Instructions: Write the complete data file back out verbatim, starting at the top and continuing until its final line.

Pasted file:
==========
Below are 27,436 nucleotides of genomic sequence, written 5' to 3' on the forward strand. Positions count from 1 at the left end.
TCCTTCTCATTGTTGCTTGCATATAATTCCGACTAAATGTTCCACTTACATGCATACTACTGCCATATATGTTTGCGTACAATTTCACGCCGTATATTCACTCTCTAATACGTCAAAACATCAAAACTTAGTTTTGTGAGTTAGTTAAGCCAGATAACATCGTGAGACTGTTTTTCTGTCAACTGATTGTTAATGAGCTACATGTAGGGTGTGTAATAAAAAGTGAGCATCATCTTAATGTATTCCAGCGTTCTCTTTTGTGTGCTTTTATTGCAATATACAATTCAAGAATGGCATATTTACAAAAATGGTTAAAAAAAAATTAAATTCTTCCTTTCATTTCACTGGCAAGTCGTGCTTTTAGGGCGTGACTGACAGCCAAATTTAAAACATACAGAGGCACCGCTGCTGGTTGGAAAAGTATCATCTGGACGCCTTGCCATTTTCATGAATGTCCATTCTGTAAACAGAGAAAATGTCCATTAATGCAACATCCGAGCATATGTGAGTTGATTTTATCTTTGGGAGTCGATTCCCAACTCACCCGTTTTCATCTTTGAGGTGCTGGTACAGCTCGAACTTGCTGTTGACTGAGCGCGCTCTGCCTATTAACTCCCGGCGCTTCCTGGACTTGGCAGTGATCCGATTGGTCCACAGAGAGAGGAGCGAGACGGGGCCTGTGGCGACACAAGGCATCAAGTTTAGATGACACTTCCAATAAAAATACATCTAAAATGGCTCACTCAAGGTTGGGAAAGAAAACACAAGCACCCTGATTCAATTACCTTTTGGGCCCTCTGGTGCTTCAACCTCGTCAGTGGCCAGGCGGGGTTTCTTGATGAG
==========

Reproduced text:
Below are 27,436 nucleotides of genomic sequence, written 5' to 3' on the forward strand. Positions count from 1 at the left end.
TCCTTCTCATTGTTGCTTGCATATAATTCCGACTAAATGTTCCACTTACATGCATACTACTGCCATATATGTTTGCGTACAATTTCACGCCGTATATTCACTCTCTAATACGTCAAAACATCAAAACTTAGTTTTGTGAGTTAGTTAAGCCAGATAACATCGTGAGACTGTTTTTCTGTCAACTGATTGTTAATGAGCTACATGTAGGGTGTGTAATAAAAAGTGAGCATCATCTTAATGTATTCCAGCGTTCTCTTTTGTGTGCTTTTATTGCAATATACAATTCAAGAATGGCATATTTACAAAAATGGTTAAAAAAAAATTAAATTCTTCCTTTCATTTCACTGGCAAGTCGTGCTTTTAGGGCGTGACTGACAGCCAAATTTAAAACATACAGAGGCACCGCTGCTGGTTGGAAAAGTATCATCTGGACGCCTTGCCATTTTCATGAATGTCCATTCTGTAAACAGAGAAAATGTCCATTAATGCAACATCCGAGCATATGTGAGTTGATTTTATCTTTGGGAGTCGATTCCCAACTCACCCGTTTTCATCTTTGAGGTGCTGGTACAGCTCGAACTTGCTGTTGACTGAGCGCGCTCTGCCTATTAACTCCCGGCGCTTCCTGGACTTGGCAGTGATCCGATTGGTCCACAGAGAGAGGAGCGAGACGGGGCCTGTGGCGACACAAGGCATCAAGTTTAGATGACACTTCCAATAAAAATACATCTAAAATGGCTCACTCAAGGTTGGGAAAGAAAACACAAGCACCCTGATTCAATTACCTTTTGGGCCCTCTGGTGCTTCAACCTCGTCAGTGGCCAGGCGGGGTTTCTTGATGAG